This year, wet weather has many producers putting up hay much later in the season than normal. A late harvest date means grasses have already produced seed heads and are rapidly declining in forage nutrient value. While having even low quality hay on hand for winter feed is better than none, producers will need to consider the challenges of meeting cattle nutrient requirements this winter.
During a normal year, hay harvest starts in late June or early July when quality is generally higher at over 10 percent crude protein and greater than 50 percent total digestible nutrients. The higher quality is due to a higher leaf to stem ratio, as leaves are higher in protein and energy. A delay in cutting and harvesting until late-July or August can have a negative impact on quality. Stems and seedheads are lower in protein and energy, so as grasses mature later into the season forage quality declines. For many this year, haying season was delayed into August or even into September, when grasses are “stemmy” and fully matured. Further impacting hay quality was the exceptional rainfall itself. In wet years, forages tend to grow more rapidly and mature quicker, which may decrease overall forage quality and require additional supplementation to meet cow nutrient requirements.
It is important for producers to react to a cow’s changing nutrient requirements depending on if the cow is lactating or stage of gestation. For example, a 1,200-pound gestating cow may need 1.5 pounds CP daily in its diet to maintain body condition. Compare that with a 1,200 pound lactating cow that may need 3 pound CP per day. The crude protein requirements will vary for each animal depending on a cow’s weight and pounds of milk produced. It is important to understand cow weights and milk production in a herd, for a producer to balance nutrient requirements without over or underfeeding.
With most management decisions, the more information we have to plan the better outcome we can achieve, and for a livestock producer that would include having harvested feed analyzed. Sample hay according to lots, typically less than 100 ton of hay that is grouped by bales of the same forage type, harvested in the same area, and harvested at a similar time. Take multiple samples per lot (15 to 20 round bales should be adequate) and use a mechanical probe to core and collect a sample (15 to 20 cores). Detailed instructions on how to properly sample hay can be found in the “Sampling Feed for Analysis” NebGuide # G331.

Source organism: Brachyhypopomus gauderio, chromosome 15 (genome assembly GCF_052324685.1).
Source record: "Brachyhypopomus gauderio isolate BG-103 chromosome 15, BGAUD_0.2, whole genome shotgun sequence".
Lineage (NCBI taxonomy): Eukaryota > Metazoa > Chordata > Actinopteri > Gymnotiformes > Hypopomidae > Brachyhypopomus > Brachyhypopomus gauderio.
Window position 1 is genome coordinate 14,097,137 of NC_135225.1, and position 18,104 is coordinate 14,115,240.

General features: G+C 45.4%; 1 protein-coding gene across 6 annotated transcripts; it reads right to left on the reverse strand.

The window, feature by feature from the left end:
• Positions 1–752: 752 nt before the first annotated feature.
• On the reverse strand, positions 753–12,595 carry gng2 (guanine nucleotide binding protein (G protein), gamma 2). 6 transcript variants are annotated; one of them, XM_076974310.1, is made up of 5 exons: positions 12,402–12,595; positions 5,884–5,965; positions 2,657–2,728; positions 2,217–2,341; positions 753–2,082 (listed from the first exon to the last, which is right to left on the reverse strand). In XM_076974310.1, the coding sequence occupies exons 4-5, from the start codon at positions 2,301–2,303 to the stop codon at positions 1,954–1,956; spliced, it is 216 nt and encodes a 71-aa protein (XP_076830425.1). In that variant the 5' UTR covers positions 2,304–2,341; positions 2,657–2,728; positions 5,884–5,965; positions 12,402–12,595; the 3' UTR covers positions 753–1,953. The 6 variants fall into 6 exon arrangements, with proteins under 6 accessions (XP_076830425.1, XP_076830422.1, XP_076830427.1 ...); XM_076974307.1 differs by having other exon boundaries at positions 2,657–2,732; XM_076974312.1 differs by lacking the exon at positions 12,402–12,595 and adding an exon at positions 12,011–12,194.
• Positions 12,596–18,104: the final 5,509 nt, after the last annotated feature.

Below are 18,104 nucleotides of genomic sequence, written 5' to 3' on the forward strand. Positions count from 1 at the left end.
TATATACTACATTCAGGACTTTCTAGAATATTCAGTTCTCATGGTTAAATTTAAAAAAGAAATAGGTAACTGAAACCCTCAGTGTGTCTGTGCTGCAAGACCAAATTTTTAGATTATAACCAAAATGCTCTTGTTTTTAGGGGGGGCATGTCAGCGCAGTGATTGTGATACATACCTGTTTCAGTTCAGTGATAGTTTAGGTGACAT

If available forage or harvested feedstuff does not meet the protein needs of the animal, supplementing protein from other sources would be the next step. Common methods many producers use to provide protein are lick tubs and range cubes. Alternative feedstuffs can be utilized to meet protein needs and may be a more cost effective option if proper storage sites and feeding equipment are available. Examples may include dried distillers grains, cottonseed meal, sunflower meal, and canola meal. To decrease supplemental costs, producers should price supplements on a dollar per pound of CP basis rather than dollar per ton basis. The “Buying Supplements” article covers how to make direct comparisons of supplements.
For those wanting more information on balancing low-quality hay and protein supplementation options, workshops on “Feeding Your Cows with Low Quality Hay” will be held in the northcentral and northeastern part of the state this fall:
- Nov. 19—Fullerton; 5:30 to 8:30 p.m. Contact Mariah Woolsoncroft 308-536-2691;
- Dec. 4—Hartington; 5:30 to 8:30 p.m. Contact Ben Beckman 402-254-6821; and
- Dec. 6—Brewster; 11 a.m. to 2 p.m. CST. Contact Bethany Johnson at 308-645-2267 or [email protected].
Workshops will cost $15 per person with a Ranch Discount of $10 per person for groups of three or more. Attendees are encouraged to bring in their own feed or hay analysis to discuss and interpret. A meal is provided so please RSVP one week prior.
Interviews with the authors of BeefWatch newsletter articles become available throughout the month of publication and are accessible at go.unl.edu/podcast.